Introduction to Hot Stamping and Trends

Report
Introduction to Hot Stamping and Trends
By
Dr. Eren Billur, Post-doctoral Researcher
and
Dr. Taylan Altan, Director and Professor
Presented at ESI Hot Forming Die Engineering Seminar
October 15th, 2013
Center for Precision Forming (CPF)
www.cpforming.org / www.ercnsm.org
© Copyright Center for Precision Forming (CPF). All Rights Reserved.
Center for Precision Forming - CPF
CPF is supported by NSF and 16 member
companies, interested in metal forming.
Interlaken
Technology Corporation
IMRA
2
CPF – Current Projects
• Material Characterization
• Friction / Lubrication
• Process Simulation / Forming Al & AHSS
• Die Wear in Forming AHSS
• Edge Quality in Blanking / Shearing
• Hot Stamping of UHSS
• Servo Drive Presses and Hydraulic Cushions
3
Sponsors & Partners of Hot Stamping Research
Interlaken
Technology Corporation
TSG
IMRA
Tooling Systems
Group
4
Crashworthiness
Crumple Zone
Passenger Zone
Crumple Zone
5
Images from: media.Daimler.com
Crashworthiness
Passenger Zone
Roof rail
Crumple Zone
A-pillars
B-pillars
Door beams
Intrusion Resistance
Ultra High Strength
Absorbing Energy
High Strength + Elongation
6
Ref: Hilfrich 2008.
Summary of Hot Stamping
Mild Steels
70
L-IP
Conventional High
Strength Steels
Better Formability
Total Elongation (%)
60
50
40
30
20
Aust.
SS
IF
TWIP
Advanced High
Strength Steels
Mild
BH
Al
CMn
2nd Generation
AHSS
Higher Press Forces
TRIP
Al
Aluminum Alloys
(hs)
10
0
MART
0
200
400
600
800
1000 1200 1400
Ultimate Tensile Strength (MPa)
1600
1800
2000
7
Summary of Hot Stamping
Mild Steels
70
L-IP
Conventional High
Strength Steels
Total Elongation (%)
60
50
Aust.
SS
IF
40
BH
CMn
2nd Generation
AHSS
Al
Al
20
(hs)
10
0
Advanced High
Strength Steels
Lightweight Potential for
Intrusion Resistance
Mild
30
TWIP
Higher Springback
Aluminum Alloys
MART
0
25
50
75
100
125
150
175
3
Specific Strength (MPa/(k g/m ))
200
225
250
8
Summary of Hot Stamping
Heated >950 C
Austenite
70
Indirect Process:
2
Total Elongation (%)
60
50
IF
3-5 min.s
Mild in Furnace
40
TWIP
Quenched in the die
>27 C/s
Direct Process:
BH
30
CMn
20
Mn-B Alloyed steel
(as delivered)
Ferrite & Pearlite
10
0
Aust.
SS
0
200
400
1
TRIP
Quenched
Martensite
MART
600
800
1000 1200 1400
Ultimate Tensile Strength (MPa)
1600
1800
2000
9
Hot Stamping - Trends
Mass % of hot stamped
steel in BIW
Audi
A3
Volvo
XC90
SAAB
9000
VW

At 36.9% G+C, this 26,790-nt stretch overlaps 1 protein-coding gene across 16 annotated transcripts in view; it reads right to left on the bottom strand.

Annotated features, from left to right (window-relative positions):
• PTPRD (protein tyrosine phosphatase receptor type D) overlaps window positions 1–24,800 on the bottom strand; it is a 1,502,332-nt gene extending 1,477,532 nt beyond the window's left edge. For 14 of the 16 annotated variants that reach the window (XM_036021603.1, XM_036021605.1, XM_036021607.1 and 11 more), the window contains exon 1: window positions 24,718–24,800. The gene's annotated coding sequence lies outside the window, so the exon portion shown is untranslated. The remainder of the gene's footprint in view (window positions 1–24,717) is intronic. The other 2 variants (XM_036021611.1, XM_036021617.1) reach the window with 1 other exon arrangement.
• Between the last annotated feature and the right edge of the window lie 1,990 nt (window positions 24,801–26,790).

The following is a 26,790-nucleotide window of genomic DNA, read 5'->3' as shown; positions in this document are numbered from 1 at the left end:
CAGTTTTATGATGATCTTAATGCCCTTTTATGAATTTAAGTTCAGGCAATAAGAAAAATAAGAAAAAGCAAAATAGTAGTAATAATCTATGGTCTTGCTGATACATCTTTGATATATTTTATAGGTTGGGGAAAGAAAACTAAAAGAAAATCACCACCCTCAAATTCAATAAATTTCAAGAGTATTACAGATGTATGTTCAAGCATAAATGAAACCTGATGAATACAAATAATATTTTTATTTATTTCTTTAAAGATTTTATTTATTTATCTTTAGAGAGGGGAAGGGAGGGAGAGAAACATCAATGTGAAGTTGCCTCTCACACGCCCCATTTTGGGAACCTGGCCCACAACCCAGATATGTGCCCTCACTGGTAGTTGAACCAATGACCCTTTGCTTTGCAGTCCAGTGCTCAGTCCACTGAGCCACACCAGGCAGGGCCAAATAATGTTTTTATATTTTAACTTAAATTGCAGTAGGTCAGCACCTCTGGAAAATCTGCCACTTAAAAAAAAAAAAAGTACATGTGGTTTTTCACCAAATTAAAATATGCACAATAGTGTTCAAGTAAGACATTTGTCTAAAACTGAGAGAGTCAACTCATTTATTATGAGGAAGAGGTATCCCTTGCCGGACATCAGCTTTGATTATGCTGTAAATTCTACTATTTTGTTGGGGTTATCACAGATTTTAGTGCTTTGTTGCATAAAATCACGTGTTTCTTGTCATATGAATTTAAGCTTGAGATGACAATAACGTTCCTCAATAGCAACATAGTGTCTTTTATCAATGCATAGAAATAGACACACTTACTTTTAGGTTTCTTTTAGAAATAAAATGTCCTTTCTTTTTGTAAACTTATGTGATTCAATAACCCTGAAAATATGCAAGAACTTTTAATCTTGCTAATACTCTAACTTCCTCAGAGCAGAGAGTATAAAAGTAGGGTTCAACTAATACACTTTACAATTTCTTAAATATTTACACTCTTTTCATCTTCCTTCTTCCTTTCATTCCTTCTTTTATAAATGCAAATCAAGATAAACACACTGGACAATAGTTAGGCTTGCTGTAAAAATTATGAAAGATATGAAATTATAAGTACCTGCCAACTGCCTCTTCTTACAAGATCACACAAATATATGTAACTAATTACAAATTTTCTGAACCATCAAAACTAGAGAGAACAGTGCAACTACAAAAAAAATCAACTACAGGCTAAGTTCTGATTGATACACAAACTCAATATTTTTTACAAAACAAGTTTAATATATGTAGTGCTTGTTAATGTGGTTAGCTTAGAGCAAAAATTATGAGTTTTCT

Passat
19%
1984
≈
7%
2003
Volvo
XC90
44%
Volvo
26%
V40
VW
Golf VII
28%
20%
2006
2012
2014
10
Ref: Lund 2009, Holzkamp 2011, Lindh 2011, Bielz 2012, Mattsson 2012, VW Media Services.
Hot Stamping - Trends
Parts per year (in millions)
550
500
450
400
350
300
250
200
150
100
50
0
>20
Parts/
Vehicle
8-10
Parts/
Vehicle
6 Parts/
Vehicle
450 million
per year
(2013)
4 Parts/
Vehicle
3 million
per year
(1987)
1987
Ref: Oldenburg 2010, Hund 2011.
95 million
per year
(2007)
8 million
per year
(1997)
1997
Year
210+ lines
around the world
+55 planned
2007 ’08 ’09 ’10 ’11 ’12 ’13 11
Hot Stamping - Trends
Passenger
Zone
Deformation
Zone
(a) Front view
before crash
(b) Side view
after crash
12
Ref: Macek 2006, Image from: IIHS.
Hot Stamping - Trends
22MnB5
1500 MPa
(215 ksi)
HSLA 340
(50 ksi)
Tailor Rolled Blanks Tailor Welded Blanks
Ref: Rehse 2006, Hilfrich 2008, Lee 2012, Images from: IIHS, VW Media Services.
Tailored Hot
Stamping
13
Hot Stamping - Trends
550 C
Tailored Heating
(Austenitizing)
20 C
Tailored Quenching
Ref: Breidenbach 2009, Hedegärd 2011, Süß 2011, Steinhoff 2013. Image from: IIHS.
Post Tempering
14
Hot Stamping - Trends
900
800
Temperature ( C)
700
A+F
600
A+P
500
400
A+B
Ms
A+M
300
Mf
200
100
Time to cool (s)
Cooling Rate ( C/s)
Hardness (HV)
8
100
475
27 40 80 133 266
3
30 20 10 6
474 417 278 232 182
1143
0.7
163
4000
0.2
150
15
Finite Element Simulation of Hot Stamping
Our simulations aim to predict the final properties of hot
stamped components:
1) Presence of defects: cracks, wrinkles or local necking,
2) Hardness distribution (both in uniform and in tailored parts),
3) Cooling channel analysis,
4) Distortion of the final part.
16
Finite Element Simulation of Hot Stamping
Fluid Mechanics
Heat generation due to
plastic deformation.
Mechanical Field
- Mechanical material
properties,
- Volume change due
to phase
transformation.
Thermal expansion.
Phase
Microstructure
transformation